As if the first week of October wasn’t lousy enough, the second week of October proved to be even worse for TSP account balances.
The Dow Jones Industrial Average dropped more than 800 points (well over 3%) on Wednesday, followed by another drop of over 500 points on Thursday. Friday saw a partial recovery as the markets stabilized at the end of the week.
The S&P 500, which is tracked by the C Fund, has given up all its summer gains:
Since the beginning of October, the C Fund is down over 5.3%, the S Fund is down just over 8%, and the I Fund is down over 6.1%. For the bond funds, the F Fund is down 0.5%, and the G Fund is up a small fraction of a percent.
Higher Interest Rates
Most of the blame on this past week’s market drop was placed on rising 10-year Treasury yields and higher interest rates in general.
With the federal funds rate now at about 2%, the 10-year Treasury yield hit a high of almost 3.25% in the middle of this week. It cooled a bit to under 3.2% by Friday, which helped stocks rally to a partial recovery.
According to the Mortgage Banker’s Association, the average 30-year fixed mortgage in the United States hit 5% this week, which is the first time it hit that psychologically important number since 2011. Freddie Mac places the average slightly lower, at 4.9%, but still the highest since 2011.
President Trump expressed his dissatisfaction at rising rates by the Federal Reserve this week. “I think the Fed is making a mistake. They’re so tight. I think the Fed has gone crazy,” Trump said on Wednesday.
What the effective rate should be always has a degree of disagreement, partly because it’s so important. Previous Fed Chair Janet Yellen defended the current Federal Reserve policy this week, saying that it is “thoroughly sensible” and “not crazy”. Christine Lagarde, the head of the IMF, also said she would not associate the current Fed Chair Jerome Powell with craziness.
Popular CNBC financial media personality Jim Cramer, however, agreed with President Trump by expressing concern with the Fed under Jerome Powell, saying that he thinks the Fed is out of touch and that he misses Janet Yellen as the head of the Fed. “I want to Yellen-ize”, Cramer said on CNBC, referring to what he views as Yellen’s more cautious approach towards raising rates.
The Federal Reserve has kept interest rates at zero for an unprecedented amount of time during the long recovery from the 2008 financial crisis. But under both Powell and his predecessor Yellen, the Fed has been in the process of gradually raising rates over the past three years since late 2015:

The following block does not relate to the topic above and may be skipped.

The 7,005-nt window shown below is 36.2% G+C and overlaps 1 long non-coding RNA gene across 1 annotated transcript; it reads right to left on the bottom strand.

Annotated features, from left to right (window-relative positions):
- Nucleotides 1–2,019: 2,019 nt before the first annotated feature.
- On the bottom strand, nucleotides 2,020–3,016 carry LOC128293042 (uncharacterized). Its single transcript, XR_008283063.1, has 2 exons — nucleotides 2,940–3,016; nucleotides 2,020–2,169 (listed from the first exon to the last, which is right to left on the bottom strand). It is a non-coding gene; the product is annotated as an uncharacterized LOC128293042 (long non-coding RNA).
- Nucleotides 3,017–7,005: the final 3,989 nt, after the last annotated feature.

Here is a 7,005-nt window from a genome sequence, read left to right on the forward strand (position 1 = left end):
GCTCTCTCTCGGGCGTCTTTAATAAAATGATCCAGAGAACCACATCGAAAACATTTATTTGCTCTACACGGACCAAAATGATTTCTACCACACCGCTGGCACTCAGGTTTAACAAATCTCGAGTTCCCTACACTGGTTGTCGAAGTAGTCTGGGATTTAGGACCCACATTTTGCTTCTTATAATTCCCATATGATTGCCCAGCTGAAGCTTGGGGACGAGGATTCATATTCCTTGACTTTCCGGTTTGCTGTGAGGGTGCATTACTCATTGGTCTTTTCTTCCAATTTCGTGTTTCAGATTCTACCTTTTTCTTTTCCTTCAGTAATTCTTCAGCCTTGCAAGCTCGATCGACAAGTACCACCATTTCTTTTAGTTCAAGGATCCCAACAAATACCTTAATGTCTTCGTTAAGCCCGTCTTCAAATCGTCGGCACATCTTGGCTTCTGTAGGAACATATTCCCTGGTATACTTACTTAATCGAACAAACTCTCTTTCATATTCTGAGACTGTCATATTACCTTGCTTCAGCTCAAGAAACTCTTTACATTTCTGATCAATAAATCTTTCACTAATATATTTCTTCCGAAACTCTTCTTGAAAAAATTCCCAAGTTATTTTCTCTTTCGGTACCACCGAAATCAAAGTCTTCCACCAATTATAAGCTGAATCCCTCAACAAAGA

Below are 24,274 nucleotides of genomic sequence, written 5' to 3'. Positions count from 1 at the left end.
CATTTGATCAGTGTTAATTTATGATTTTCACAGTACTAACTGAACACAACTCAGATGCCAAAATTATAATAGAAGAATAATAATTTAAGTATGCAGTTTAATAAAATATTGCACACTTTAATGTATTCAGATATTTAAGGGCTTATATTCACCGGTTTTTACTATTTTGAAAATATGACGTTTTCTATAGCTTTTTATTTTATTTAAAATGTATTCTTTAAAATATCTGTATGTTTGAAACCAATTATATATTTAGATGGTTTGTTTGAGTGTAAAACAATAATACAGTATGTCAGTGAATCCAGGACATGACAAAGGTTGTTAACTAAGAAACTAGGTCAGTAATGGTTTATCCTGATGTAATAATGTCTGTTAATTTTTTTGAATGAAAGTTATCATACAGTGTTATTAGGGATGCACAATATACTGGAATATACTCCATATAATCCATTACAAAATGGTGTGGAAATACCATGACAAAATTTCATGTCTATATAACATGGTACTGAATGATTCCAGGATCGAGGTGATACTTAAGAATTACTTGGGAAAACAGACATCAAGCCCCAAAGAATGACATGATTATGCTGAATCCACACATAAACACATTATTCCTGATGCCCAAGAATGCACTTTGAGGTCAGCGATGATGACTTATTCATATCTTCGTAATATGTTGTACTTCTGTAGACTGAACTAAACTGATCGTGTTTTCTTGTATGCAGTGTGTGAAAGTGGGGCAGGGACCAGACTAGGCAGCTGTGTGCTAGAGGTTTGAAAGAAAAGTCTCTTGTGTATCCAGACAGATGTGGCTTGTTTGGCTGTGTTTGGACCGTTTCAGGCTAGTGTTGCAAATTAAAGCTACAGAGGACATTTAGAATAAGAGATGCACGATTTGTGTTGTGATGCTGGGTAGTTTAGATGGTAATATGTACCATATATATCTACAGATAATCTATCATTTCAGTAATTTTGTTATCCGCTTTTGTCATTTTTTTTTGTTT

Interest rates that are too low for too long run the risk of letting inflation get too high, causing asset price bubbles, dis-incentivizing saving due to low bank savings account rates, and enticing consumers and companies to over-leverage themselves with cheap debt. On the other hand, interest rates that go too high can derail economic growth by making it too hard to finance a house or expand a business.
The difficulty that the Federal Reserve faces is judging what inflation might be based on various rate levels and determining whether the economy is strong enough to absorb higher rates. Their dual goals are to maximize employment levels and keep inflation at around 2% per year.
Why Rising Interest Rates Matter
The market focuses so heavily on interest rates lately for countless reasons, but here are four key ones for TSP investors to know.
Headwinds: IMF Reduces Global Growth Forecasts
The International Monetary Fund updated their widely-watched global growth forecast this month, and slightly reduced their overall growth expectations.
The IMF cut its global growth target for both 2018 and 2019 from 3.9% to 3.7%, citing increased trade barriers between major economies and turmoil in certain emerging markets as the main concerns.
The expected 2018 GDP growth rates of both the United States and China were unchanged by the IMF, at 2.9% and 6.6% respectively. However, the IMF reduced their expected 2019 GDP growth rates for both countries, dropping the United States’ expected 2019 growth from 2.7% to 2.5% and China’s expected 2019 growth from 6.4% to 6.2%.
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